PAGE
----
Retail inflationary pressures expected to ease with fresh Kharif arrivals: Finance Ministry

Retail inflationary pressures expected to ease with fresh Kharif arrivals: Finance Ministry
The current retail inflationary pressures are expected to ease with fresh Kharif arrivals and a pass-through of lower input costs to consumers - also affirmed by RBI's inflation projections for the next two quarters, the monthly economic review for October compiled by the department of economic affairs said.

On inflation, the report by the department of economic affairs said domestic prices of some food items have gone up in the wake of the rise in international prices. India's grain availability was impacted by the untimely heatwaves and deficiency of the southwest monsoon in the current year. However, export restrictions have ensured that the country's needs are fully met.

The department of economic affairs in its report said India's food security has remained intact. Sharp rise in tractor sales in September and October also point towards improved sentiments and an expected increase in crop area sown.

The report also indicated the UNDP Multi-Dimensional Poverty Index (MPI) released in October 2022 showed 41.5 crore people exiting multidimensional poverty in India during the last 15 years. India's success in reducing poverty has also contributed to a decline in poverty in South Asia with South Asia no longer remaining the most multi-dimensionally poor region.

The report also deals with a global outlook, inflation, food security, poverty, health and employment and World and monetary policy.


On domestic inflation, the report said consumer price index (CPI) inflation was largely driven by food inflation with major contributors being imported food items like oil and fats during the first five months of 2022. Since June 2022 however, domestic seasonal factors have increased the inflation of vegetables, cereals and their products, which have contributed to elevating food inflation.

On the global outlook, the department of economic affairs said the prospect of a global economic slowdown had led to an outflow of portfolio investments from most countries into safe-haven US treasuries. This, combined with higher policy rates deployed by the Federal Reserve to counter inflation, has significantly strengthened the US dollar vis-a-vis other currencies.

According to the report, the depreciation of most currencies has also led to a global drawdown of foreign exchange reserves to protect their values and prevent volatility in the foreign exchange market.

On food security, the report said global food security has deteriorated and India may turn out to be an outlier with proactive and pre-emptive government interventions.

2022 brought to the forefront not only the issues of macroeconomic and geopolitical risks but also the vulnerability and interconnectedness of the global food system to shocks. The geopolitical conflict and climatic events have moved the focus to the issues of fragility and over-dependence on a few countries or regions for global food security.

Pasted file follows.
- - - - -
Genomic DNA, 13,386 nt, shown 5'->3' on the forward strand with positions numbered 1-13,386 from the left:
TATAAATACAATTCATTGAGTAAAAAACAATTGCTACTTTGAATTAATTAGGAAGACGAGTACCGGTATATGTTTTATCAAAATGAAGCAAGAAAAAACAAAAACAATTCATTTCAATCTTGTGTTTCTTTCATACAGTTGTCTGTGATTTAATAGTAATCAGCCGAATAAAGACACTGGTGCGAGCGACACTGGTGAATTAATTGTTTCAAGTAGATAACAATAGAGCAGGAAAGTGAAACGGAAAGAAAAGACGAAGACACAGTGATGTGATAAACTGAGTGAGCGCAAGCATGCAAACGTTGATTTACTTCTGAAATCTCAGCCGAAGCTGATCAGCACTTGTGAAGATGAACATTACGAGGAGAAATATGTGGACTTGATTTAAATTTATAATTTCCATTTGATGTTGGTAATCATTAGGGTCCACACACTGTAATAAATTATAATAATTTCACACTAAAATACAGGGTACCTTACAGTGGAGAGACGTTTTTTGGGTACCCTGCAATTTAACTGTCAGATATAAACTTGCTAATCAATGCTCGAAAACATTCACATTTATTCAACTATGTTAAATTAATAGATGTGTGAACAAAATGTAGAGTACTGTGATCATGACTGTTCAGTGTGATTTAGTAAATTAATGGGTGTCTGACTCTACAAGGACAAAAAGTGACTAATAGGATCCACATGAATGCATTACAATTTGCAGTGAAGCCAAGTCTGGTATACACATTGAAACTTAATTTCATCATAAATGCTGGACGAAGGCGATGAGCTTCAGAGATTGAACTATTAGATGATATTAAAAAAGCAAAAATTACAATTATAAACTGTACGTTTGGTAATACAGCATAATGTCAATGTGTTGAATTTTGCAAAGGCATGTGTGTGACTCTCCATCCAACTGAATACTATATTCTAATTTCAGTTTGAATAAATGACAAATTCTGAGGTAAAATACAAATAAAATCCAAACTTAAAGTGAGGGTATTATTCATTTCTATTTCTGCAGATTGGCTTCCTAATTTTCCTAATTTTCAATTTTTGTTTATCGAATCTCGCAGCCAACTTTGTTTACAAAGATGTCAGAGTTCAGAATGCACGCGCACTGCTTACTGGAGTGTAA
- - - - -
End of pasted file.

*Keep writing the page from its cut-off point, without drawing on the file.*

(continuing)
The report said, "Russia and Ukraine are among the most important producers of essential agricultural commodities, including wheat, maize, sunflower seeds and inputs like fertilisers. Together with other countries bordering the Black Sea, they constitute the world's breadbasket."

The Black Sea serves as a critical supply and transit hub to move food commodities from these countries to the rest of the world. As the conflict choked the hub, the movement of food items from these countries to the rest of the world got affected, threatening people's livelihoods directly/indirectly connected with the food business in the Black Sea region.

Rising economic activity has led to a decline in the unemployment rate, the department of economic affairs wrote in the report. With the recovery in economic activities across sectors, the overall employment situation has also improved, overcoming the impact of the pandemic.

It added that the Periodic Labour Force Survey (PLFS) shows the urban unemployment rate for people aged 15 years and above declining from 12.6 per cent in the quarter ending June 2021 to 7.6 per cent one year later (quarter ending June 2022). This is accompanied by an improvement in the labour force participation rate (LFPR) as well, reflecting that by the time the current year was one-quarter over, the economy had come out of the grip of the Covid-19-induced slowdown, according to the monthly review.

In a world where monetary tightening has weakened growth prospects, the finance ministry said India appears well-placed to grow at a moderately brisk rate in the coming years on account of the priority it accorded macroeconomic stability.

It added the financial system stress in the second decade of the millennium, a consequence of the lending boom witnessed in the first decade-plus, is now behind us. It also added that private sector financial and non-financial balance sheets are healthy and incipient signs of a new personal sector capital formation cycle are visible.

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